I attended the annual ISNA (Islamic Society of North America) conference earlier this summer, an event that brings together Muslim leaders from all fields. I got to listen to some great speakers and see a lot of wonderful people. There was one moment, though, that is still bothering me.
Included in the ISNA conference are MYNA (Muslim Youth of North America) lectures and events. There was one lecture in particular that my friends and family were interested in attending. Youth get to choose seats first, so we got good seats toward the front.
Two minutes after we settled into our chairs, one of the MYNA volunteers told us we needed to sit separately, boys on one side of the room and girls on the other.
My younger cousin voiced it perfectly when he simply declared to their faces, “That’s the dumbest thing I’ve ever heard.”
And he was right.
This was the only event I had been to that weekend that was gender segregated, which is bizarre. Why are we singling young people out with these regulations?
In doing so, we assume some things about kids and teenagers.
We create rules based on these assumptions, and we force a narrative of young people as characterized by wrong intentions and inappropriate interactions.
The worst part is that this kind of separation is not unique to this one event. It happens frequently in Muslim gatherings. I have been fortunate to have mostly been surrounded by progressive, active, well-rounded Muslims, so I personally don’t face this kind of situation often. But the fact is that it happens a lot.
It characterizes and defines many young Muslims’ childhoods and adolescence. This has serious implications for the culture of Muslim communities.
To separate young boys and girls is to sexualize their interactions immediately.
It is to say that even sitting next to one another is in some way inappropriate. It teaches children that the only relationship between one another is sexual and therefore should be avoided. And it shouldn’t even really matter, but especially when we are sitting with our brothers or cousins, or close friends we grew up with, to tell us that we might be giving strangers “the wrong idea” is ridiculous on so many levels.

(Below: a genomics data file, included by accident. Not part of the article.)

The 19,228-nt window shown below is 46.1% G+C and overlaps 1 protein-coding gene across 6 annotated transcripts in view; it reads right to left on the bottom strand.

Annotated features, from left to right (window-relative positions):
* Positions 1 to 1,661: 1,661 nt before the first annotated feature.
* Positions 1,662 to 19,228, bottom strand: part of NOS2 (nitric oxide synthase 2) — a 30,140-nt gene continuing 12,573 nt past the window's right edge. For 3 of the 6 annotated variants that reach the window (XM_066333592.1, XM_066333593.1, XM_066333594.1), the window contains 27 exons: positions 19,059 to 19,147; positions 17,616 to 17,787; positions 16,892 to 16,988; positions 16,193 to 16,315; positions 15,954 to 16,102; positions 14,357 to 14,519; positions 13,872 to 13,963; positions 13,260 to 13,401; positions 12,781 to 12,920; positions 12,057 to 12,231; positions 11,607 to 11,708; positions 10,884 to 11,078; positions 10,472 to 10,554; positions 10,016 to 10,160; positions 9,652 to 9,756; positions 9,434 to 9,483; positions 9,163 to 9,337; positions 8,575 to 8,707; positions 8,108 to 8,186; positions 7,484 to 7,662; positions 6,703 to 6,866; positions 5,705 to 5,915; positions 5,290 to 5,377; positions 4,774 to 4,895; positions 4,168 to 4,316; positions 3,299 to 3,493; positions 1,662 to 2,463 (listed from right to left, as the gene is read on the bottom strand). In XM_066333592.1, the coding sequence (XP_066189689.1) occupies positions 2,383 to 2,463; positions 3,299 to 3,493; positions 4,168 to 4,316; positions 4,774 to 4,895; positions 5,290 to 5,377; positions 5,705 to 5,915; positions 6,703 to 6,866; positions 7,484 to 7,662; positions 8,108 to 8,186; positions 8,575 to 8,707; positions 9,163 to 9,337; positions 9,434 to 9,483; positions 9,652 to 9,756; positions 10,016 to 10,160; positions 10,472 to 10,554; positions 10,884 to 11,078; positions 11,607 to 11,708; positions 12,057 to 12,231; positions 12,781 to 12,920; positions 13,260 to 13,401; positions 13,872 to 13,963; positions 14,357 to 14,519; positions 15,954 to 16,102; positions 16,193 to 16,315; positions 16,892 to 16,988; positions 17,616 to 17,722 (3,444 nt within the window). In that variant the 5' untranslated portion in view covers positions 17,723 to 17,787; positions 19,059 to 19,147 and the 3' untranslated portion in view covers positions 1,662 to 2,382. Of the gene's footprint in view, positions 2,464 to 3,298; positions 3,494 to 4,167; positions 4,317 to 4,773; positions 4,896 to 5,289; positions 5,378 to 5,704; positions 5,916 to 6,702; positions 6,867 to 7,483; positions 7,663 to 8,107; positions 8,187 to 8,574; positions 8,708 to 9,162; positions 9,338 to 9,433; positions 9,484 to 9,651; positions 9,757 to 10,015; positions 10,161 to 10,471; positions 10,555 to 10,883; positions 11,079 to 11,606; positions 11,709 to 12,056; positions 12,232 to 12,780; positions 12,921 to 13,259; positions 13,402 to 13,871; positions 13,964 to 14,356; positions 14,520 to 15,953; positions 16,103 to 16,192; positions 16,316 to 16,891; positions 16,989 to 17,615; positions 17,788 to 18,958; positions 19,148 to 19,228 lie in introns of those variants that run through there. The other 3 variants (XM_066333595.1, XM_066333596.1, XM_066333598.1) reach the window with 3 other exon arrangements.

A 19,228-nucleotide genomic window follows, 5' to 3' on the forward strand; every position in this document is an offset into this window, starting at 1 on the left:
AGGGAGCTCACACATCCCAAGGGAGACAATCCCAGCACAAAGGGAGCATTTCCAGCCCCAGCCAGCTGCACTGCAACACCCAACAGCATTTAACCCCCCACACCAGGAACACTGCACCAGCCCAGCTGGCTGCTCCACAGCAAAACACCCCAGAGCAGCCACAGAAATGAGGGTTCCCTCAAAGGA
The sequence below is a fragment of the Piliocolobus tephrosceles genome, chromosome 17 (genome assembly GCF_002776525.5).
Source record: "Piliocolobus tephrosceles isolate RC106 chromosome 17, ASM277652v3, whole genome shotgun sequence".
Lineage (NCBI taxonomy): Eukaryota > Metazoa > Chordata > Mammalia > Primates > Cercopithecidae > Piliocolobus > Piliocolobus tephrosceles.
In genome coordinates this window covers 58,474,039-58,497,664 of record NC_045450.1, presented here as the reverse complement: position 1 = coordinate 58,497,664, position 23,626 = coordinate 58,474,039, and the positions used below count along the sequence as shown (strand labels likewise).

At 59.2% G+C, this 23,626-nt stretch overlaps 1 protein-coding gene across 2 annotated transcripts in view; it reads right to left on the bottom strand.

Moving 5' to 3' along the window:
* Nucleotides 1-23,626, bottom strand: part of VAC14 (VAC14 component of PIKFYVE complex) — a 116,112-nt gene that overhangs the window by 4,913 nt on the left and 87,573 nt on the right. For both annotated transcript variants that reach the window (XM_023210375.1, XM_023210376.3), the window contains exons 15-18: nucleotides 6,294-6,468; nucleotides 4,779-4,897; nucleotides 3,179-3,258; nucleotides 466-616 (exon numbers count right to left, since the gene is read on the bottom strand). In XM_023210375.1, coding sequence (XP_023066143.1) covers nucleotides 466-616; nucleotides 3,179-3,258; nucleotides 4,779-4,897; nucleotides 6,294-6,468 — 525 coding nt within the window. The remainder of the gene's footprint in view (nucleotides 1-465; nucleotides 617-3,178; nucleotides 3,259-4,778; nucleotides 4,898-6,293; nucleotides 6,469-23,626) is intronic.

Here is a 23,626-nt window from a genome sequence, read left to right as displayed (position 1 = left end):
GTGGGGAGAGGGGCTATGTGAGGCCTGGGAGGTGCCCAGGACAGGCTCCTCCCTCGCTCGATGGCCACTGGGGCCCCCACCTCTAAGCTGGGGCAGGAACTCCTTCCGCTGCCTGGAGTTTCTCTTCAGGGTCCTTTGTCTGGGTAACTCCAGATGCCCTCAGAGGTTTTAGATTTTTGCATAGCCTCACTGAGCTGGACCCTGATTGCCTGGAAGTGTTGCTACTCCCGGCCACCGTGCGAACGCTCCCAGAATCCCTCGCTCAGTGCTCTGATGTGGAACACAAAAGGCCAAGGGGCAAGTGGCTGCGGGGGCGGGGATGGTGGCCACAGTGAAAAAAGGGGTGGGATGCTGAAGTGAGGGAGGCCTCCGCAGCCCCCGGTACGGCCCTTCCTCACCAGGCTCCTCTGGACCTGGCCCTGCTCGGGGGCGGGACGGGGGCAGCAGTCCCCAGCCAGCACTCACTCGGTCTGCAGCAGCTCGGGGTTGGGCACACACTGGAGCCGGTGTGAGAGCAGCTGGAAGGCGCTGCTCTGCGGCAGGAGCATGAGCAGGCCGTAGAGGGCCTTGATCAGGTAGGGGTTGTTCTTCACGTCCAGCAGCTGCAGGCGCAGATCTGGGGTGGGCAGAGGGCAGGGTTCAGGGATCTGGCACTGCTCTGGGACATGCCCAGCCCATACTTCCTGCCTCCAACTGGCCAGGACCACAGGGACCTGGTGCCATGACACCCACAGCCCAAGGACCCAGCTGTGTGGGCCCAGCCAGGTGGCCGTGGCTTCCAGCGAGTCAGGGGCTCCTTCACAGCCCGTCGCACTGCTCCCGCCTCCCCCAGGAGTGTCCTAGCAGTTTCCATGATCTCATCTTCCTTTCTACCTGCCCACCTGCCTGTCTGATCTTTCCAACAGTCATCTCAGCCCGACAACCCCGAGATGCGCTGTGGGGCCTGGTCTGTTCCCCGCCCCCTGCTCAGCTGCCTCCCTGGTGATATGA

Creating these rules assumes that a MYNA lecture, or another sort of Muslim gathering, is the place that young people are going to get up to some hanky-panky. Honestly, if young people are going to try and get down with each other, it’s going to be anywhere else.
Literally anywhere but there.
I’m not trying to hate on any one organization or take away from all the good work they do. They still provide amazing opportunities and services, and that has not gone unnoticed. This conversation matters because it is a common theme in events like these.
This is about a culture of gender segregation.
This focus on separating kids makes any kind of relationship seem that much more tempting, and weird. It also contributes to a lack of self-control as kids get older, when they finally have independence. It’s important that they learn their limits and self-discipline as they grow up, and not suddenly have to deal with it when they’re in high school or college.
Especially since we live in America, we have to recognize that boys and girls have access to each other in every setting, at school, at extra-curricular activities, but all of a sudden, in Muslim contexts, they’re told to separate. If we want our Muslim youth to grow up to be socially aware and to pursue relationships with one another, it doesn’t make sense to isolate them from each other when they’re young, while they have access to everyone else.
Further, it invalidates same-sex relationships, which tells children it’s unacceptable to be gay, or just leaves them confused.
It’s not okay to keep telling children that piety looks like segregation. Because it’s not true, and it sends such a twisted message.
It’s not okay to tell children that a high-five is inappropriate because it leaves room to be interpreted as something “more.”
Practicing a system of segregation legitimizes and fuels so many sexist practices across Muslim communities, whether it be to send women to a tiny room in the basement of a mosque to pray, or not legally allowing women to drive.
Here’s a thought: let’s not do that anymore.
It’s not impossible, guys. I know for a fact it’s not.
In most of the Muslim contexts in which I’ve grown up, we were always treated with respect, and not as if we were little troublemakers just waiting for some devious shenanigans. It’s okay for kids to be friends, of any gender, of any sexuality. Let’s just stop letting patriarchal cultural traditions get confused with religious practice.
Because that’s not okay.
Let’s not perpetuate sexism, mkay? Cool.